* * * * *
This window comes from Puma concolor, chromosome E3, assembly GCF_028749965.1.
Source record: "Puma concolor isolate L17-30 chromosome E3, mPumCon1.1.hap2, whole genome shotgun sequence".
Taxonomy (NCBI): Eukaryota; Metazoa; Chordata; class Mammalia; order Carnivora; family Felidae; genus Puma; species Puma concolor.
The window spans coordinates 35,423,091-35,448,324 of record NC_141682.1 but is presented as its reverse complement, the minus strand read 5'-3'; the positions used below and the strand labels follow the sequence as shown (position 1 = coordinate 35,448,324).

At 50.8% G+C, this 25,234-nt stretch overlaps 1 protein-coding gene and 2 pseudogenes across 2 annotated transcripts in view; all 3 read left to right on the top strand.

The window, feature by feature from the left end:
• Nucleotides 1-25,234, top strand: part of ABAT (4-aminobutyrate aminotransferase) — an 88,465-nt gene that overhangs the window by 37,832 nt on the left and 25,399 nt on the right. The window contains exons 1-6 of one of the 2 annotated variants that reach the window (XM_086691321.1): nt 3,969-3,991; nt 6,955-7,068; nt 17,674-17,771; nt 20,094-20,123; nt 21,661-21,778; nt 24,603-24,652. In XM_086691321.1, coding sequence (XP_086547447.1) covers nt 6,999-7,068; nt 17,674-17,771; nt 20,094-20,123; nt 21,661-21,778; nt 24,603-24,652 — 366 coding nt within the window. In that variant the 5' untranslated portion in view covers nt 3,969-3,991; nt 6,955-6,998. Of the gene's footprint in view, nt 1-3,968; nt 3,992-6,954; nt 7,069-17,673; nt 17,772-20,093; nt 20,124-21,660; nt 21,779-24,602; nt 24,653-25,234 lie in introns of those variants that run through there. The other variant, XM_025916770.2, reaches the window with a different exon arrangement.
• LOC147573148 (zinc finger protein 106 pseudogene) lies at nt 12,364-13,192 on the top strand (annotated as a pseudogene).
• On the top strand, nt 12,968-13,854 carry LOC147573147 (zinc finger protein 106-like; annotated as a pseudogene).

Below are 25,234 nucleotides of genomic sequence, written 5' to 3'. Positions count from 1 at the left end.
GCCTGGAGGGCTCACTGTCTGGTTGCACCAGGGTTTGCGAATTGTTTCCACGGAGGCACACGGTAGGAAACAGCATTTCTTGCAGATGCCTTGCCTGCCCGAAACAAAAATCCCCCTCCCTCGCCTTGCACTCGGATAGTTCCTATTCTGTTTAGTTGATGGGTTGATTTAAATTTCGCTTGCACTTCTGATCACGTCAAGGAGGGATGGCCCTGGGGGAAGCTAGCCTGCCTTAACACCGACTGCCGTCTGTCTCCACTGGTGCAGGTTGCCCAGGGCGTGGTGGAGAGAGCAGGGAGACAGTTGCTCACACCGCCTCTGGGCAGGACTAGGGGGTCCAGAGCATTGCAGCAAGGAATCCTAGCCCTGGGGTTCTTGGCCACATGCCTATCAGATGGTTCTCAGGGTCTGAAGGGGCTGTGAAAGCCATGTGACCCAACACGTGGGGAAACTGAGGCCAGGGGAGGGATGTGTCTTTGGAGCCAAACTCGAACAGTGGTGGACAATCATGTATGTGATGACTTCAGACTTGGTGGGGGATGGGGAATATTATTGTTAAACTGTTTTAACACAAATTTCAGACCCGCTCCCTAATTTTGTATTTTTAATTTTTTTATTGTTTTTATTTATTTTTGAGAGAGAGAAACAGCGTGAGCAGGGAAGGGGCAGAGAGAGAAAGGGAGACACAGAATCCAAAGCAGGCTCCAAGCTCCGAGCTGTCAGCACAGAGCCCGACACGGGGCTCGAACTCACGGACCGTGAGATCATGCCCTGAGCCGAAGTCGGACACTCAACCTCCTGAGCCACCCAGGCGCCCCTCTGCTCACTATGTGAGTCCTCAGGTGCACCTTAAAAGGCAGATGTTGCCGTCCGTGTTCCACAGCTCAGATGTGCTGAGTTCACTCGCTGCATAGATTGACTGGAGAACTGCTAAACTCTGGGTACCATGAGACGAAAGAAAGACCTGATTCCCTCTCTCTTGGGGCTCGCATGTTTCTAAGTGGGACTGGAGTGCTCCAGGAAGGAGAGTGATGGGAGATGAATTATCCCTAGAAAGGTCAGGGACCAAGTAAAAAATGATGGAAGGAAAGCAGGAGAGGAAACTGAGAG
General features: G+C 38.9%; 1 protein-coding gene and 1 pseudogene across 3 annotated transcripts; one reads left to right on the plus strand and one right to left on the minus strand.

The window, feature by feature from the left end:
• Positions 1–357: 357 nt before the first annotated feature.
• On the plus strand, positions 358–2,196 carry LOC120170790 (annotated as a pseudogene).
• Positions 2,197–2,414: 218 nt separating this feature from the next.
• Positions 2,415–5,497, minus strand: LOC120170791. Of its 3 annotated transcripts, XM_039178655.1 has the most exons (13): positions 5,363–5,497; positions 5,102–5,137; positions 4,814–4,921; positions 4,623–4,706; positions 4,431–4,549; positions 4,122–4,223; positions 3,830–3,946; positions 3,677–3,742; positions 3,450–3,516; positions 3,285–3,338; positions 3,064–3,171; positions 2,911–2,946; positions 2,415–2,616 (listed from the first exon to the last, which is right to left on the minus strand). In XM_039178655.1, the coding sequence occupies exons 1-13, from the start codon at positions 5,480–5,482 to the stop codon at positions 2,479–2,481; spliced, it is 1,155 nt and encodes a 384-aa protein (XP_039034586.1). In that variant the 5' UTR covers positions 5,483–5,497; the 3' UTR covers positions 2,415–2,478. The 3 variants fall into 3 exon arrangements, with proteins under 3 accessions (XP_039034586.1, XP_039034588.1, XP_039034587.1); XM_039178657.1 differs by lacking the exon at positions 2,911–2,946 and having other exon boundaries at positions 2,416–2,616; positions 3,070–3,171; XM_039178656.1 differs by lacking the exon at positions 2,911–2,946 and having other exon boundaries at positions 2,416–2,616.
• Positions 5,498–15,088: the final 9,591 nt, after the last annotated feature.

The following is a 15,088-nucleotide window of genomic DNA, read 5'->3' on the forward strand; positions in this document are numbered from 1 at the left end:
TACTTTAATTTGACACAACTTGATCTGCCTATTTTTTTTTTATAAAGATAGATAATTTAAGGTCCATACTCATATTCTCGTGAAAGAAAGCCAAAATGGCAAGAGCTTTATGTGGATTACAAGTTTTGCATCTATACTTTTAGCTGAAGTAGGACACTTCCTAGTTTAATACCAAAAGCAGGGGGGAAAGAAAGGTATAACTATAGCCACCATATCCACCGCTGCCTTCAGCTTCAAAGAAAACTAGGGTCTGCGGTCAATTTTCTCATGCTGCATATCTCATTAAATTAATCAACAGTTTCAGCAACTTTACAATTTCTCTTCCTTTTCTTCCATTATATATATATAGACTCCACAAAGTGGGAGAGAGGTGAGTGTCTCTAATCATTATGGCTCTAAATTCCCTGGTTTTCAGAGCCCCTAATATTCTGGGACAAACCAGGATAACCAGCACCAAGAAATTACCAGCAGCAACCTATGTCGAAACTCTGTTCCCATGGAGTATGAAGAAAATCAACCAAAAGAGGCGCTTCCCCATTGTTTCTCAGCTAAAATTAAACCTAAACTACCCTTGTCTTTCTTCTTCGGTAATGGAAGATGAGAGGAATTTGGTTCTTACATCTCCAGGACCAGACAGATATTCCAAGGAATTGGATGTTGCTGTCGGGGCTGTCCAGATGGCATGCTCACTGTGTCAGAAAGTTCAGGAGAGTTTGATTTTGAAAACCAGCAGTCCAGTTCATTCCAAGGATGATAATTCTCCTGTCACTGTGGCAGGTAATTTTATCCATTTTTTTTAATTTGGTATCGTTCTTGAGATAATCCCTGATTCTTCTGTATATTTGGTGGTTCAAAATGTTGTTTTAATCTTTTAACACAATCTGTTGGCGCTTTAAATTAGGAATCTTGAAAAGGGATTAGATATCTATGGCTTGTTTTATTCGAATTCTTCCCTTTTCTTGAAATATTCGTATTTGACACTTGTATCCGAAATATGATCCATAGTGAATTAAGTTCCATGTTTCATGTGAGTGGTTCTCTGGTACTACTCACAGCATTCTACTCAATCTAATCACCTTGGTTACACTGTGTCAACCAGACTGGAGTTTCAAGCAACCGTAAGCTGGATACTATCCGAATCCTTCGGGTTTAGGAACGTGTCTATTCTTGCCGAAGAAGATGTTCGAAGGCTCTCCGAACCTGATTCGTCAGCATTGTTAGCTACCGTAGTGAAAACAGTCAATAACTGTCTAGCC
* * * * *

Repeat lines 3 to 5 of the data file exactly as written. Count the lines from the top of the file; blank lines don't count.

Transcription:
Taxonomy (NCBI): Eukaryota; Metazoa; Chordata; class Mammalia; order Carnivora; family Felidae; genus Puma; species Puma concolor.
The window spans coordinates 35,423,091-35,448,324 of record NC_141682.1 but is presented as its reverse complement, the minus strand read 5'-3'; the positions used below and the strand labels follow the sequence as shown (position 1 = coordinate 35,448,324).

At 50.8% G+C, this 25,234-nt stretch overlaps 1 protein-coding gene and 2 pseudogenes across 2 annotated transcripts in view; all 3 read left to right on the top strand.